Mr. Borg Marks stepped into the world of air traffic control when he was just 25 years old when Malta was still under British rule. The island’s geographical location marked it an essential hub for travel, commerce, and trade to Europe and North Africa for centuries. The British left a few months later, and Malta’s air traffic services industry was born.
“When the British Forces left Malta on 31 March 1979, Air Traffic Control (ATC) handled a reasonable number of passenger aircraft that were small and much slower than the aircraft of today. As time went by, passenger aircraft became larger, with a higher passenger load. For obvious reasons, this facilitated work tremendously,” he said.
Meanwhile, he obtained his Aerodrome Controller rating, followed by an Approach Radar rating and a Procedural Area rating. On 1 January 1985, he became Airport Manager, managing the Maltese Airport Terminal until May 1988 when he returned to ATC and obtained his Area Radar rating.
“There was a boom in air traffic, increasing steadily every year. In the mid-80s, Malta ATC was equipped with area radar and, again, this made ATC more efficient in handling aircraft compared to the years before when ATC used procedural area control,” Mr. Borg Marks pointed out.
Aside from a surge in commercial airlines, there was an increase in local traffic as flying schools opened in Malta. This created a new environment that required a review of local procedures, especially for aerodrome controllers who had to handle a mix of small and large aircraft.
Other changes were in the air. Until the early 1990s, ATC was a Government entity and formed part of the Department of Civil Aviation. However, when Malta International Airport plc was set up in 1991, the authorities decided it was time to incorporate ATC with the new company tasked with developing, operating and managing Malta’s only airport. During this period, which lasted for about 10 years, ATC staff were removed from the military and gained civil status. Mr. Borg Marks said that this move was a “breath of fresh air” for the staff who now started to enjoy better working conditions. In 2002, Malta Air Traffic Services Ltd. was formed as an independent company owned by the Maltese Government.
In July 2009, he was appointed Acting Director of Civil Aviation, steering the then Department of Civil Aviation into the transition from a Government department to a directorate within Transport Malta, and then after appointed Director General in January 2014.
Not only did he oversee and witness many vital changes in Malta’s aviation industry but also how research and technology created new challenges. Remotely piloted aircraft, or drones, brought an entirely new perspective to aviation, which “could possibly grow from recreational/professional flying to, perhaps, commercial passenger-carrying aircraft flown by a pilot on the ground”.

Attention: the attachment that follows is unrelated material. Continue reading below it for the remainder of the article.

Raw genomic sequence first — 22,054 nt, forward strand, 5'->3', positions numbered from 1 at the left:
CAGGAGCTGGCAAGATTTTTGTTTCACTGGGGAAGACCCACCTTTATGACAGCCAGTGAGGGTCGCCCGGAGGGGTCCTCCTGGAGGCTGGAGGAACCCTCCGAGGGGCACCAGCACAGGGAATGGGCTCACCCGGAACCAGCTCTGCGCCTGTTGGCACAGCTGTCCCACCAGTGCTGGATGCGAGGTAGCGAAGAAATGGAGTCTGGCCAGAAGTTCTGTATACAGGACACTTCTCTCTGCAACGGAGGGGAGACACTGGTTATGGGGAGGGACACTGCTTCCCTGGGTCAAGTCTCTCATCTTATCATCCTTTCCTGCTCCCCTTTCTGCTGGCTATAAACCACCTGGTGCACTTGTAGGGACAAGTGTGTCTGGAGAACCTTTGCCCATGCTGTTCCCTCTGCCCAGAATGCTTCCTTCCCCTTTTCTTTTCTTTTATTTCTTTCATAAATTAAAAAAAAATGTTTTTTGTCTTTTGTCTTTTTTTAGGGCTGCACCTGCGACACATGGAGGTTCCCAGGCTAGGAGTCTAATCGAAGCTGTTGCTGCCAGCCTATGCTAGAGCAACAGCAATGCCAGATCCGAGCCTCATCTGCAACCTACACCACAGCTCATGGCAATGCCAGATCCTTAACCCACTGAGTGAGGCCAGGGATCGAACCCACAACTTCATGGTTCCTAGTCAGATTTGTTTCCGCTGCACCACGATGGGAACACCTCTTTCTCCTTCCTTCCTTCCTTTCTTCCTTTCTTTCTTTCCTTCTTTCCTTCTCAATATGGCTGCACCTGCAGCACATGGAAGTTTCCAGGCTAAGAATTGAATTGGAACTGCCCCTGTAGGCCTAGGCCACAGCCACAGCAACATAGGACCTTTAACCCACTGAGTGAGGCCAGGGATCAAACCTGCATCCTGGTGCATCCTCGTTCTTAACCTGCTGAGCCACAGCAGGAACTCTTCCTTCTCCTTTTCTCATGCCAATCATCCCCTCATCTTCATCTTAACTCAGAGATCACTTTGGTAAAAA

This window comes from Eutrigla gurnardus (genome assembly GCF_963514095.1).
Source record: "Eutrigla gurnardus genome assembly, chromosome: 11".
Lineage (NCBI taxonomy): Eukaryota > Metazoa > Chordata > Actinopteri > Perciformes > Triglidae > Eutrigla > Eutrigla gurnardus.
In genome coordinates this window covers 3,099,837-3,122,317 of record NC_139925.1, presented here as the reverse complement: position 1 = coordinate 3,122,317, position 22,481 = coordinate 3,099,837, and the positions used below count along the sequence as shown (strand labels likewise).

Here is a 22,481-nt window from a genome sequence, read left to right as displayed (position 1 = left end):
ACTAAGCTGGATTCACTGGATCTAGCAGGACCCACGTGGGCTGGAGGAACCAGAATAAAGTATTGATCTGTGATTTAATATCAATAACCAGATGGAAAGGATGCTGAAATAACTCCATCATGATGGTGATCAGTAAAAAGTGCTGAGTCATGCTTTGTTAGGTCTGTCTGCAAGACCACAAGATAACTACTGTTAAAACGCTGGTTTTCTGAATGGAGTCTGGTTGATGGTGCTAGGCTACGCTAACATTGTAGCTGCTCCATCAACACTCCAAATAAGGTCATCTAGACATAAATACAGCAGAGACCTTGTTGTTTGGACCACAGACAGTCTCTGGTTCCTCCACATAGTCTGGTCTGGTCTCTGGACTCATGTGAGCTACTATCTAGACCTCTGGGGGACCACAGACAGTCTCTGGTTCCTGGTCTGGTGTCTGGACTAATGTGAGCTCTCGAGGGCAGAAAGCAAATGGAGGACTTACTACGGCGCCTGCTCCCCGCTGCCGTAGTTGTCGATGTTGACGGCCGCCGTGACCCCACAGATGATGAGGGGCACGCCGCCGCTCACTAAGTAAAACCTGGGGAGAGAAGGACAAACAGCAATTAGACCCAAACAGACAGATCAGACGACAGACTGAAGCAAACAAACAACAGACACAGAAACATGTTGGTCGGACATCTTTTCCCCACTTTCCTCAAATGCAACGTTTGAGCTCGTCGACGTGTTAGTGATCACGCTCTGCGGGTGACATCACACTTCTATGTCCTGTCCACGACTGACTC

In fact, he pointed out that ATC was rapidly becoming more computer-based. “I would assume that we shall soon see a lot of new developments that will facilitate the work, not only for air traffic controllers but also for the technical staff”.
Aside from being more efficient, The use of more advanced equipment in aircraft increases the element of safety. “I also envisage a lot more virtual control of aircraft by introducing more sophisticated equipment while still maintaining the human element in the centre.”
Throughout his career, his love for aviation grew exponentially.
“Aviation is a contagious disease. Once one gets the bug, one never gets rid of it. A career in ATC is very rewarding, both as a professional and as a person who contributes to the safety of people travelling and to aircraft operators by being efficient while respecting the environment. Air traffic controllers use state-of-the-art equipment that saves fuel and time for aircraft operators thus making flight environmentally friendly.
My recommendation to anyone who wishes to pursue a career in ATC would be to work hard in obtaining a good level of education which would certainly help, especially in the first few months during which initial training is given,” he said.
However, training never stops in air traffic services as one has to keep up to date with the latest developments.
“Perseverance is necessary, but the rewards are great,” Mr. Borg Marks said.